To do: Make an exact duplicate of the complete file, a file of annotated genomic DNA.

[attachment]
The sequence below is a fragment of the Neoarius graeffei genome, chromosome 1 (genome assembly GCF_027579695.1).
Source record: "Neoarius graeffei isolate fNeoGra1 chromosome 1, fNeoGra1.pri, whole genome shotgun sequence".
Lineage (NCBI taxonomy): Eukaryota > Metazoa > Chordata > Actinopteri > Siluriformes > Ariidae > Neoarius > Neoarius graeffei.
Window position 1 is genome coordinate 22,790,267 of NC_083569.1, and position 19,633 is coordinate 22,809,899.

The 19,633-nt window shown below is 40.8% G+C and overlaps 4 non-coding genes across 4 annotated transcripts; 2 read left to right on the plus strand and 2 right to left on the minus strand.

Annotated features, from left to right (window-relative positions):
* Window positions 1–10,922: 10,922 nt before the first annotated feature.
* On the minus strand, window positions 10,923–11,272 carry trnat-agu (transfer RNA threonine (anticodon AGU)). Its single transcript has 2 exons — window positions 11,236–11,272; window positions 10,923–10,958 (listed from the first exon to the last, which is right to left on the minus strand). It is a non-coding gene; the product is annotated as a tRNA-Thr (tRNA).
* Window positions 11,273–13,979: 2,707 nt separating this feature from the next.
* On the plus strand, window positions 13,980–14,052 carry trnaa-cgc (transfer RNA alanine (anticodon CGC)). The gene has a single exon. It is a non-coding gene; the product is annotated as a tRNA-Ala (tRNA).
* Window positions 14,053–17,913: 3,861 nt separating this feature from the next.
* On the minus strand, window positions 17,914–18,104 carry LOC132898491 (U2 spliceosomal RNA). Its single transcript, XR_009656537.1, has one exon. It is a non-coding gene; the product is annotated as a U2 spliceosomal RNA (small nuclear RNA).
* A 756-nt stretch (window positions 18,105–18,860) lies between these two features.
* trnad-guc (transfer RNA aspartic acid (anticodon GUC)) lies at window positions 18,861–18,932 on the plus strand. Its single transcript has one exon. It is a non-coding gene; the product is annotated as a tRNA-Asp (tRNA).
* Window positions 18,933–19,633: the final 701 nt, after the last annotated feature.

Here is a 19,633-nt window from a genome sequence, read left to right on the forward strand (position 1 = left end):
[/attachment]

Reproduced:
The sequence below is a fragment of the Neoarius graeffei genome, chromosome 1 (genome assembly GCF_027579695.1).
Source record: "Neoarius graeffei isolate fNeoGra1 chromosome 1, fNeoGra1.pri, whole genome shotgun sequence".
Lineage (NCBI taxonomy): Eukaryota > Metazoa > Chordata > Actinopteri > Siluriformes > Ariidae > Neoarius > Neoarius graeffei.
Window position 1 is genome coordinate 22,790,267 of NC_083569.1, and position 19,633 is coordinate 22,809,899.

The 19,633-nt window shown below is 40.8% G+C and overlaps 4 non-coding genes across 4 annotated transcripts; 2 read left to right on the plus strand and 2 right to left on the minus strand.

Annotated features, from left to right (window-relative positions):
* Window positions 1–10,922: 10,922 nt before the first annotated feature.
* On the minus strand, window positions 10,923–11,272 carry trnat-agu (transfer RNA threonine (anticodon AGU)). Its single transcript has 2 exons — window positions 11,236–11,272; window positions 10,923–10,958 (listed from the first exon to the last, which is right to left on the minus strand). It is a non-coding gene; the product is annotated as a tRNA-Thr (tRNA).
* Window positions 11,273–13,979: 2,707 nt separating this feature from the next.
* On the plus strand, window positions 13,980–14,052 carry trnaa-cgc (transfer RNA alanine (anticodon CGC)). The gene has a single exon. It is a non-coding gene; the product is annotated as a tRNA-Ala (tRNA).
* Window positions 14,053–17,913: 3,861 nt separating this feature from the next.
* On the minus strand, window positions 17,914–18,104 carry LOC132898491 (U2 spliceosomal RNA). Its single transcript, XR_009656537.1, has one exon. It is a non-coding gene; the product is annotated as a U2 spliceosomal RNA (small nuclear RNA).
* A 756-nt stretch (window positions 18,105–18,860) lies between these two features.
* trnad-guc (transfer RNA aspartic acid (anticodon GUC)) lies at window positions 18,861–18,932 on the plus strand. Its single transcript has one exon. It is a non-coding gene; the product is annotated as a tRNA-Asp (tRNA).
* Window positions 18,933–19,633: the final 701 nt, after the last annotated feature.

Here is a 19,633-nt window from a genome sequence, read left to right on the forward strand (position 1 = left end):